Monday, January 30, 2017

The abandoned Royal Masonic School for Boys

Some have called it 'the most scary abandoned building in the UK'. The Royal Masonic School for Boys opened in Bushey, Hertfordshire in 1903. It was built using money from charities of set up by masonic organizations in order to educate the sons of needy Freemasons. 

Another Masonic school was built  and a Junior School was added on the other side of The Avenue in 1929. Following a decline in pupil numbers the junior school closed in 1970, with the senior school closing in 1977.

After their closure, the buildings housed the United States International University, but as the buildings' condition declined, they fell into disrepair. Both schools were also commonly used for films (such as Monty Python's The Meaning of Life, Lucky Jim, Indiana Jones and the Last Crusade and numerous TV shows) from the 1950s until recently. Part of the buildings have now been redeveloped as a gated housing development.

SEE ALSO: More abandoned schools around the world // More abandoned places in the United Kingdom // LIST OF ALL DESERTED PLACES
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Monday, January 23, 2017

The acoustic mirrors of the United Kingdom

During the 1930s, and leading up to World War II, the United Kingdom built a network of giant "acoustic mirrors" across its southern and eastern coast. The concrete structures, which differed in height and length, were an experimental early warning system. Built in the shape of spherical mirrors, they could reflecting and focus sound waves. Using them, military air defense forces could detect incoming enemy aircraft by listening for the sound of their engines.

The experimental nature of acoustic mirrors can be discerned by the different shapes of each of the three reflectors: one is a long, curved wall about 5 m (16 ft) high by 70 m (230 ft) long, while the other two are dish-shaped constructions approximately 4–5 m (13–16 ft) in diameter. Using microphones placed at the foci of the reflectors enabled a listener to detect the sound of aircraft far out over the English Channel. However, the increasing speed of aircraft during the 1930s, meant that they were detected when they were already too close (the system's range was about 25 miles) to deal with them.  

With the development of the Chain Home radar system at the beginning of World War II, the acoustic mirrors project was cancelled as it was now obsolete. Many of the acoustic mirrors built, stand till this day in coastal areas like at Denge on the Dungeness peninsula and at Hythe, Kent. Other examples exist in other parts of Britain (including Sunderland, Redcar, Boulby, Kilnsea). The only acoustic mirror constructed outside the UK, was built in Baħar iċ-Ċagħaq in Malta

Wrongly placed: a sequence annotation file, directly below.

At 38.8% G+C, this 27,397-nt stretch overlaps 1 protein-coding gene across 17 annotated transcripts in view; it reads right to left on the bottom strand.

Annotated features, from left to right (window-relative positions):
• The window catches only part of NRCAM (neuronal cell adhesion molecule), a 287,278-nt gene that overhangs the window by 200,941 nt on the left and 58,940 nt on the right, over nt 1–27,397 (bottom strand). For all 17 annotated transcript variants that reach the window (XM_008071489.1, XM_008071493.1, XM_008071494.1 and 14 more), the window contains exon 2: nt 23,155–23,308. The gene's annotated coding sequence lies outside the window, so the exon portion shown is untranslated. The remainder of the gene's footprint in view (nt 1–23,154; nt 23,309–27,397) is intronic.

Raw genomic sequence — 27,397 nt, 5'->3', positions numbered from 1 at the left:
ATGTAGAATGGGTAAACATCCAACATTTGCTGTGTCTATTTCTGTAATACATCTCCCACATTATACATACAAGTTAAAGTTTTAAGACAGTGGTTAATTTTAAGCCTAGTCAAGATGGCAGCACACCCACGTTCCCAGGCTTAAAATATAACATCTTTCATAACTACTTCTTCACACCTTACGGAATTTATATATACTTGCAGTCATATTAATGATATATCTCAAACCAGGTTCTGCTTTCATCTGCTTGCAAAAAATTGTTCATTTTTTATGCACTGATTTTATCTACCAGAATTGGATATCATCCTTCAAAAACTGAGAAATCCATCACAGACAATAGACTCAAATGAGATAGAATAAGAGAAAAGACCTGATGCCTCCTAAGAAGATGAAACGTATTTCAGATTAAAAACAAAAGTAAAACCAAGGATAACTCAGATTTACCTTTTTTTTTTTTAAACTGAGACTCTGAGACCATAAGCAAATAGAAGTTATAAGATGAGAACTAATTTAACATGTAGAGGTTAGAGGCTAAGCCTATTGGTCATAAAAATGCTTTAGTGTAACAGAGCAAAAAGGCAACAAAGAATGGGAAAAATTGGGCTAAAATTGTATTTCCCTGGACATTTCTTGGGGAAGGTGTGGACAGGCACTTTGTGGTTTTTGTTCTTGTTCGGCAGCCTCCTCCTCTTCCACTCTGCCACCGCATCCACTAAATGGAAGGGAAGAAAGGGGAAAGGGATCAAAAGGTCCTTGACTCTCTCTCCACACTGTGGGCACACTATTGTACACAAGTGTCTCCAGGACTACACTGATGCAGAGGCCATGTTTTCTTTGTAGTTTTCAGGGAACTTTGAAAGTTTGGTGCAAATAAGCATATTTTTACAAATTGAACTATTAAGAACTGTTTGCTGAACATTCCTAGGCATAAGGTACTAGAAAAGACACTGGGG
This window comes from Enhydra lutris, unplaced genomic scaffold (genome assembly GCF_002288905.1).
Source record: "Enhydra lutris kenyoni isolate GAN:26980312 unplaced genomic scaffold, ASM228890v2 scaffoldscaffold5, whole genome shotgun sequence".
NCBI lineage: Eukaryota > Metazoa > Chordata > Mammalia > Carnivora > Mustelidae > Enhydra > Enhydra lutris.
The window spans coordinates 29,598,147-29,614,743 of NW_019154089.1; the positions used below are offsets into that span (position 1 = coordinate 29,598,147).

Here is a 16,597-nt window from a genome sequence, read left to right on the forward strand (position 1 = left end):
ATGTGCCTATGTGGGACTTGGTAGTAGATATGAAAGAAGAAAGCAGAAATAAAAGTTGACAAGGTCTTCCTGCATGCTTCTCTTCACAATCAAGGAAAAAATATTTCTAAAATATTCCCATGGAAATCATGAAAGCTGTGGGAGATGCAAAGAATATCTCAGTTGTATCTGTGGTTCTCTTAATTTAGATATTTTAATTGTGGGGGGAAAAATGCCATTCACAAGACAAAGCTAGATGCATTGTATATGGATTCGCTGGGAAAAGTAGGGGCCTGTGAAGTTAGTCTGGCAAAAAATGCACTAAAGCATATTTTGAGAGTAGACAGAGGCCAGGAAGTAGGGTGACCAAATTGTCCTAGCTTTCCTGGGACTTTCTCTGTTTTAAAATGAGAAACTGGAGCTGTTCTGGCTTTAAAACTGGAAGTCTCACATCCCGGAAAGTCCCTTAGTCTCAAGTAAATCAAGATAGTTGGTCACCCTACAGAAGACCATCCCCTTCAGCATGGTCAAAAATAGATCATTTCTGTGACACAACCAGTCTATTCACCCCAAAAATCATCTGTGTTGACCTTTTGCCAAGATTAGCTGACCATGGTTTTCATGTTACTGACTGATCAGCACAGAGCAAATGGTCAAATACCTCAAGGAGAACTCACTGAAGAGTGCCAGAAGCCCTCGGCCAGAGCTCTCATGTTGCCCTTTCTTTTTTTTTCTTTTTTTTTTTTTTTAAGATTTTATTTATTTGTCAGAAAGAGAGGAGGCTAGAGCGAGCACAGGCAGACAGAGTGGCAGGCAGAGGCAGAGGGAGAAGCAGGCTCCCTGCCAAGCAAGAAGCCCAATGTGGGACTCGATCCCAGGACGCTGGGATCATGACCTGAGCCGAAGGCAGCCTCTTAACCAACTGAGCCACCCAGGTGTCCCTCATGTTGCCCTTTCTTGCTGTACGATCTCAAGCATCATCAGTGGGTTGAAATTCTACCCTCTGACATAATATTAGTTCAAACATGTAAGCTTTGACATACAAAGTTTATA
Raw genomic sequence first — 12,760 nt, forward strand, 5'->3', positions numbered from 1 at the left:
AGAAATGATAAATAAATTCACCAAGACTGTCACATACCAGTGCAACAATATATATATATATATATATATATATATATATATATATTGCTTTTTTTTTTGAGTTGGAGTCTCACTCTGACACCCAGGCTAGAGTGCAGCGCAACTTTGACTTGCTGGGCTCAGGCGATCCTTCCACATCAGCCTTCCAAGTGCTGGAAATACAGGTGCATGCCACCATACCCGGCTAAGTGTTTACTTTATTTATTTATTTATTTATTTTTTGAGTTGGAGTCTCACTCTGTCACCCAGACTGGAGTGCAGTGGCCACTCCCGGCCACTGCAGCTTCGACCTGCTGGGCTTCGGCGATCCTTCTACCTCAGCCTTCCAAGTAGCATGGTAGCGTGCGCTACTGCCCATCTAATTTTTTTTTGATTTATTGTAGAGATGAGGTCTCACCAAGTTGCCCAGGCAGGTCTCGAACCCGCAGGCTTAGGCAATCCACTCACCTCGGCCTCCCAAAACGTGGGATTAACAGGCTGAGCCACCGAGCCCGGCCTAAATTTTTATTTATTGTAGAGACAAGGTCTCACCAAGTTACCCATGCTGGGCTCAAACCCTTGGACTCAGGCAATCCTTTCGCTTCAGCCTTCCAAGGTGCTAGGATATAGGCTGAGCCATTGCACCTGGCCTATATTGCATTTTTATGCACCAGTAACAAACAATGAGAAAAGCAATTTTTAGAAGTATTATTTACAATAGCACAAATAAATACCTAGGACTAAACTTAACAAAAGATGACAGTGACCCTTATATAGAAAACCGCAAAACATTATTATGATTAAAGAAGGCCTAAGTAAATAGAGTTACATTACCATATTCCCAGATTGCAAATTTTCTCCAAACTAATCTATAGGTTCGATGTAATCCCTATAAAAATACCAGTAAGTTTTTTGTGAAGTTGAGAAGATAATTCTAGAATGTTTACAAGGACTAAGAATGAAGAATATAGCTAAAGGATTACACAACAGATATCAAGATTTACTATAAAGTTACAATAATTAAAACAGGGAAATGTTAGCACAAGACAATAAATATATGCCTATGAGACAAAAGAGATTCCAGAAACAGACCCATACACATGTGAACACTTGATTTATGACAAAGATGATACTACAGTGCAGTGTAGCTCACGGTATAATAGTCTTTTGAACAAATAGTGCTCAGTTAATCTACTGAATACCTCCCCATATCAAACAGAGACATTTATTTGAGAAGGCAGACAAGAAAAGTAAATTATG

Thursday, January 19, 2017

The remains of Pegasus in Antarctica

The eerie picture of a huge plane half buried by snow in Antarctica is what remains from Pegasus, a Lockheed C-121J Super Constellation, operated by U.S. Navy that crash-landed on October 8th, 1970. Pegasus was on a flight from Christchurch, New Zealand to McMurdo Station, the largest research station of Antarctica with a population of over 1,200 people during summer months. McMurdo is operated by the United States and built on land claimed by New Zealand. Non of the 80 people on board the plane were hurt. 

While weather predictions were favorable when Pegasus departed Christchurch, by the time it arrived to Antarctica, visibility had deteriorated to zero as blowing snow made the white ice runway invisible. On the second attempt to land, the right main landing gear hit a snow bank and separated. Then the right wing broke off, with the airplane sliding through the snow. 

Pegasus was abandoned where it landed as it would have been impossible to be repaired on site. After the accident, the airstrip was named Pegasus Field after the C-121 that crashed nearby. Pegasus Field closed down after the last flight departed on December 8, 2016. In early 2017, it was replaced by a new airstrip serving McMurdo Station, Phoenix Airfield.

Monday, January 16, 2017

Desertron: The world's largest Super Collider partly built, then abandoned in Texas

Desertron, or the Superconducting Super Collider (SSC) which was its official name, was going to be the largest particle accelerator ever built. With a planned ring circumference of 54.1 miles (87.1 kilometers) and an energy of 20 TeV per proton, it would have greatly surpassed the current record held by the Large Hadron Collider of CERN in Switzerland which has a ring circumference 17 miles (27 kilometers) and energy of 6.5 TeV per proton.

The idea of a large super collider was first formally discussed in 1976. In the mid-1980s the project was reviewed by the US Department of Energy and, subsequently, construction began in Ellis County, Texas. By late 1993 when the project was cancelled, 17 shafts were sunk and 14.6 miles (23.5 kilometers) of tunnel were bored while $2 billion had already been spent.